So far I have not proven Mortimer’s parents, although I have found clues.  Two or three related families of FASSETTs from Vermont are known to have resided in Volcano, California after 1855. In the Volcano cemetery lie the remains of Ira FASSETT, d. 12 March 1891 at the age of 72 years, 5 months, and 1 day, and his wife Julia A. (1821-1875). This would make Ira FASSETT born in 1819 and a candidate for Mortimer’s father.  Midway between Volcano in Amador County and Greenwood in El Dorado County lies the town of Placerville.  The pioneer Placerville FASSETTS were from Licking County, Ohio (1852) via Clarendon, Rutland County, Vermont.

My email correspondent Dorothy Petry, however, pointed me toward an Archibald FASSETT who m. Orpha BARBER 16 Dec 1830 in Clarendon, Rutland Co., VT. (8)  This family appears in the 1840 Census with 1 male under age 5, 3 males aged 5-10, one male aged 30-40, two females under age 5, and one female aged 20-30. By the 1850 Census, in which Archibald is not found, he may have died or they were divorced. Carole Gregory has found a Gardener FASSETT (aged 19) and a Graves FASSETT (aged 16) living in separate families in 1850; they are the right age to be Archibald’s sons.  Mortimer FASSETT has not been found in the 1850 Census either.  Orpha (BARBER) FASSETT in 1850 had remarried: Asaph BUSWELL is her new husband.  Her daughters Alphonsine and Amanda Melvina FASSETT, aged 13 and 11, were with her in Mt. Holly, Rutland Co., VT.  These girls married two brothers: Winslow A. COLBY (Alphonsine) and John H. COLBY (Amanda Melvina) of Ludlow, Windsor Co., VT.  Their Civil War widows’ pension applications both mention Orpha as their mother and Asaph BUSWELL as their stepfather.  In the 1860 Census an Archibald FASSETT age 55 is living in Hounsfield, (Sacket Harbor P.O.), Jefferson Co., NY in the household of William GALLOWAY; this Archibald is a stone mason b. in Mass. who can neither read nor write.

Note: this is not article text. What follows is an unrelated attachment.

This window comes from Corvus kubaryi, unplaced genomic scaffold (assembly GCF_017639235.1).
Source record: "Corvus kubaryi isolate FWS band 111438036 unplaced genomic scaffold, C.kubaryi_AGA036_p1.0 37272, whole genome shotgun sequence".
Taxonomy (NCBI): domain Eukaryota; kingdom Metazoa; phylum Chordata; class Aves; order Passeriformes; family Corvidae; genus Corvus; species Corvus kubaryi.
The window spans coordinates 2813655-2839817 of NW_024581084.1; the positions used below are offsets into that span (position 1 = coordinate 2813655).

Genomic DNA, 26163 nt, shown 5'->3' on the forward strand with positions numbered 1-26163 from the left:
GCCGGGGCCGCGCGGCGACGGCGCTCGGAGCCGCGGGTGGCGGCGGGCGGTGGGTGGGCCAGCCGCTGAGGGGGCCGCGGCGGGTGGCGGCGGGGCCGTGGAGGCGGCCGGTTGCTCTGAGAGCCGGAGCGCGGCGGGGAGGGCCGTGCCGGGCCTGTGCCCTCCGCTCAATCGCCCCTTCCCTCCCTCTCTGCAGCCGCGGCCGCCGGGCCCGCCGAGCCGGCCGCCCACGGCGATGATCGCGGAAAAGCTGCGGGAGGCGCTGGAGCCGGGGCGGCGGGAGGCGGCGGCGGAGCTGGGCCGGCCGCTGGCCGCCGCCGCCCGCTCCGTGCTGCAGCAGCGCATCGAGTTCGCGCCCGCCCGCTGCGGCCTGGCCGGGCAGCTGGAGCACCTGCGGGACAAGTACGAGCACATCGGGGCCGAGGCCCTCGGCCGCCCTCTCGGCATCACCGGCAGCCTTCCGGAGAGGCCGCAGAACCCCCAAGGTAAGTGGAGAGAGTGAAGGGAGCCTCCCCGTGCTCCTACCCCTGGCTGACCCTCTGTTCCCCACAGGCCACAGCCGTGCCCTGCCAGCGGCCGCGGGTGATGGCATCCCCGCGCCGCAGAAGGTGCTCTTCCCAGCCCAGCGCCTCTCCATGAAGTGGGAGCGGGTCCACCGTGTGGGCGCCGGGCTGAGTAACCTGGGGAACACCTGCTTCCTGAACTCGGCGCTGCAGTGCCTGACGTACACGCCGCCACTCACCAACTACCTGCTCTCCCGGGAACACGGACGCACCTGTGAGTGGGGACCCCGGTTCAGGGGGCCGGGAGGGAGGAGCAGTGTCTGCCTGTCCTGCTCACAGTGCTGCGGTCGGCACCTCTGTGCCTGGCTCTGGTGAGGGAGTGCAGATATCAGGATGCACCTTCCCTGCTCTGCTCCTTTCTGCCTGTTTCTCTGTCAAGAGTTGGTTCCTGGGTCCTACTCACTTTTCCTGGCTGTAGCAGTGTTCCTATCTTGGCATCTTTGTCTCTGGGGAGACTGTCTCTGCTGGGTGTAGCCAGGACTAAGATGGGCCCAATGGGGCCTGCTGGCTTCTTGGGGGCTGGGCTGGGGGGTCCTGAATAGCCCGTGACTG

Mortimer Fassett Timeline

Lining up these dates on a timeline, and assuming these refer to the same person:

1826? Or 1831?   Mortimer S. FASSETT is born in Vermont
1855 Dec 16   Mortimer FASSETT marries Lenora FLANDERS in VT, possibly in Clarendon, Rutland Co.